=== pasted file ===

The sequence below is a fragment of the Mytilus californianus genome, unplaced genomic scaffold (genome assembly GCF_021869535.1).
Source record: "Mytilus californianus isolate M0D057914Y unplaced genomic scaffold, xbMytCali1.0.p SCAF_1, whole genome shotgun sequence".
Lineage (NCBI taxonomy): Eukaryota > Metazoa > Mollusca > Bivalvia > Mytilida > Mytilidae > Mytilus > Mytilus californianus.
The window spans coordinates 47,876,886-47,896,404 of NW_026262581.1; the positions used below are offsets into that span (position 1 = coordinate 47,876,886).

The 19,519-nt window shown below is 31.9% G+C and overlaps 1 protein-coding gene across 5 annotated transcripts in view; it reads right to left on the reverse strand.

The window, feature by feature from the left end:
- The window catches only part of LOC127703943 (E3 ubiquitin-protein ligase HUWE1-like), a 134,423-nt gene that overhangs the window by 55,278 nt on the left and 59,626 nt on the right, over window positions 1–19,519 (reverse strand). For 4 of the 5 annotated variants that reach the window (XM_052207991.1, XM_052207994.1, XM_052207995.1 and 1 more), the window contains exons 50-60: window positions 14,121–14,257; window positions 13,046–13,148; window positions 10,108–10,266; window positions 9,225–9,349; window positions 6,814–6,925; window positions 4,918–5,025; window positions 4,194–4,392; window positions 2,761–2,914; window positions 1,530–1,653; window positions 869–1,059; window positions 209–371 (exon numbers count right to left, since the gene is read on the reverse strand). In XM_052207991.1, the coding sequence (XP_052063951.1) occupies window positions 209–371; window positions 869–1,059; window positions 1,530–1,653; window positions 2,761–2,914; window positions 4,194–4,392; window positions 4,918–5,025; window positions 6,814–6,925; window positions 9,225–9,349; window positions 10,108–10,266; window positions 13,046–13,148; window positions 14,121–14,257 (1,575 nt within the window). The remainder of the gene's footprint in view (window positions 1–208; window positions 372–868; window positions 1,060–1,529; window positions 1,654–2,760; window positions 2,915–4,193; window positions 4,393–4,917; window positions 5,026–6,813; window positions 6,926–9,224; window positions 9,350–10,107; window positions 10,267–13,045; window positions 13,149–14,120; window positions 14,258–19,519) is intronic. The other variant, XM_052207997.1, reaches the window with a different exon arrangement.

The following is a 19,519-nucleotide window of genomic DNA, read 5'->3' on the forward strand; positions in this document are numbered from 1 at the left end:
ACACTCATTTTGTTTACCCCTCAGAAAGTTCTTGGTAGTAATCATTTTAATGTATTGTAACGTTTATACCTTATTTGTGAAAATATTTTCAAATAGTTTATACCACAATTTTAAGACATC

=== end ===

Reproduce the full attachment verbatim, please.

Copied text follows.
The sequence below is a fragment of the Mytilus californianus genome, unplaced genomic scaffold (genome assembly GCF_021869535.1).
Source record: "Mytilus californianus isolate M0D057914Y unplaced genomic scaffold, xbMytCali1.0.p SCAF_1, whole genome shotgun sequence".
Lineage (NCBI taxonomy): Eukaryota > Metazoa > Mollusca > Bivalvia > Mytilida > Mytilidae > Mytilus > Mytilus californianus.
The window spans coordinates 47,876,886-47,896,404 of NW_026262581.1; the positions used below are offsets into that span (position 1 = coordinate 47,876,886).

The 19,519-nt window shown below is 31.9% G+C and overlaps 1 protein-coding gene across 5 annotated transcripts in view; it reads right to left on the reverse strand.

The window, feature by feature from the left end:
- The window catches only part of LOC127703943 (E3 ubiquitin-protein ligase HUWE1-like), a 134,423-nt gene that overhangs the window by 55,278 nt on the left and 59,626 nt on the right, over window positions 1–19,519 (reverse strand). For 4 of the 5 annotated variants that reach the window (XM_052207991.1, XM_052207994.1, XM_052207995.1 and 1 more), the window contains exons 50-60: window positions 14,121–14,257; window positions 13,046–13,148; window positions 10,108–10,266; window positions 9,225–9,349; window positions 6,814–6,925; window positions 4,918–5,025; window positions 4,194–4,392; window positions 2,761–2,914; window positions 1,530–1,653; window positions 869–1,059; window positions 209–371 (exon numbers count right to left, since the gene is read on the reverse strand). In XM_052207991.1, the coding sequence (XP_052063951.1) occupies window positions 209–371; window positions 869–1,059; window positions 1,530–1,653; window positions 2,761–2,914; window positions 4,194–4,392; window positions 4,918–5,025; window positions 6,814–6,925; window positions 9,225–9,349; window positions 10,108–10,266; window positions 13,046–13,148; window positions 14,121–14,257 (1,575 nt within the window). The remainder of the gene's footprint in view (window positions 1–208; window positions 372–868; window positions 1,060–1,529; window positions 1,654–2,760; window positions 2,915–4,193; window positions 4,393–4,917; window positions 5,026–6,813; window positions 6,926–9,224; window positions 9,350–10,107; window positions 10,267–13,045; window positions 13,149–14,120; window positions 14,258–19,519) is intronic. The other variant, XM_052207997.1, reaches the window with a different exon arrangement.

The following is a 19,519-nucleotide window of genomic DNA, read 5'->3' on the forward strand; positions in this document are numbered from 1 at the left end:
ACACTCATTTTGTTTACCCCTCAGAAAGTTCTTGGTAGTAATCATTTTAATGTATTGTAACGTTTATACCTTATTTGTGAAAATATTTTCAAATAGTTTATACCACAATTTTAAGACATC